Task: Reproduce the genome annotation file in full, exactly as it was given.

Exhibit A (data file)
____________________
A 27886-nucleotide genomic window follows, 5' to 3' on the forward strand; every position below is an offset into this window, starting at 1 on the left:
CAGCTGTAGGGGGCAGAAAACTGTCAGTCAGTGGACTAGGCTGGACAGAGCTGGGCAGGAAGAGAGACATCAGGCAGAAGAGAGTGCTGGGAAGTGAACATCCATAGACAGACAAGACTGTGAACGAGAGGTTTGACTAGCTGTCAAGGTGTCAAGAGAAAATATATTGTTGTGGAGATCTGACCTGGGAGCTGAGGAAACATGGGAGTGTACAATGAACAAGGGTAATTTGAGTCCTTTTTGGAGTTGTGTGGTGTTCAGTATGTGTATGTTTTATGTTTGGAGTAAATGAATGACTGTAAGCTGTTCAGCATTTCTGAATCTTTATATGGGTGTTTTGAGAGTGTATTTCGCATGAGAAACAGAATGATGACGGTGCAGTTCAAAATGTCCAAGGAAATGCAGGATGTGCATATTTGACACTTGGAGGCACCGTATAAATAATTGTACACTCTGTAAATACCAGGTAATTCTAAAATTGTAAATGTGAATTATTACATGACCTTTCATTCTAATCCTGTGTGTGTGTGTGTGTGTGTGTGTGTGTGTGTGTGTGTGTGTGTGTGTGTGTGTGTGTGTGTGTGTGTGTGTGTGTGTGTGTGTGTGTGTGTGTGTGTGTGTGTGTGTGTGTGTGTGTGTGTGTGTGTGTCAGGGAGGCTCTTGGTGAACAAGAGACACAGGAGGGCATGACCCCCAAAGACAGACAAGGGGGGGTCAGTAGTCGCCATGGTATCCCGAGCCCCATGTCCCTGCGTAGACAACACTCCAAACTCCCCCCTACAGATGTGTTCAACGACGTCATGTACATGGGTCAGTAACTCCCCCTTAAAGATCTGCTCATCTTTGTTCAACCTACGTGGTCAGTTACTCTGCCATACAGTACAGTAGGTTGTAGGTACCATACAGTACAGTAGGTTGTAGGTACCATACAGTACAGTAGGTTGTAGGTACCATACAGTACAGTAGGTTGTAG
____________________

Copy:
A 27886-nucleotide genomic window follows, 5' to 3' on the forward strand; every position below is an offset into this window, starting at 1 on the left:
CAGCTGTAGGGGGCAGAAAACTGTCAGTCAGTGGACTAGGCTGGACAGAGCTGGGCAGGAAGAGAGACATCAGGCAGAAGAGAGTGCTGGGAAGTGAACATCCATAGACAGACAAGACTGTGAACGAGAGGTTTGACTAGCTGTCAAGGTGTCAAGAGAAAATATATTGTTGTGGAGATCTGACCTGGGAGCTGAGGAAACATGGGAGTGTACAATGAACAAGGGTAATTTGAGTCCTTTTTGGAGTTGTGTGGTGTTCAGTATGTGTATGTTTTATGTTTGGAGTAAATGAATGACTGTAAGCTGTTCAGCATTTCTGAATCTTTATATGGGTGTTTTGAGAGTGTATTTCGCATGAGAAACAGAATGATGACGGTGCAGTTCAAAATGTCCAAGGAAATGCAGGATGTGCATATTTGACACTTGGAGGCACCGTATAAATAATTGTACACTCTGTAAATACCAGGTAATTCTAAAATTGTAAATGTGAATTATTACATGACCTTTCATTCTAATCCTGTGTGTGTGTGTGTGTGTGTGTGTGTGTGTGTGTGTGTGTGTGTGTGTGTGTGTGTGTGTGTGTGTGTGTGTGTGTGTGTGTGTGTGTGTGTGTGTGTGTGTGTGTGTGTGTGTGTGTGTGTGTGTGTGTCAGGGAGGCTCTTGGTGAACAAGAGACACAGGAGGGCATGACCCCCAAAGACAGACAAGGGGGGGTCAGTAGTCGCCATGGTATCCCGAGCCCCATGTCCCTGCGTAGACAACACTCCAAACTCCCCCCTACAGATGTGTTCAACGACGTCATGTACATGGGTCAGTAACTCCCCCTTAAAGATCTGCTCATCTTTGTTCAACCTACGTGGTCAGTTACTCTGCCATACAGTACAGTAGGTTGTAGGTACCATACAGTACAGTAGGTTGTAGGTACCATACAGTACAGTAGGTTGTAGGTACCATACAGTACAGTAGGTTGTAG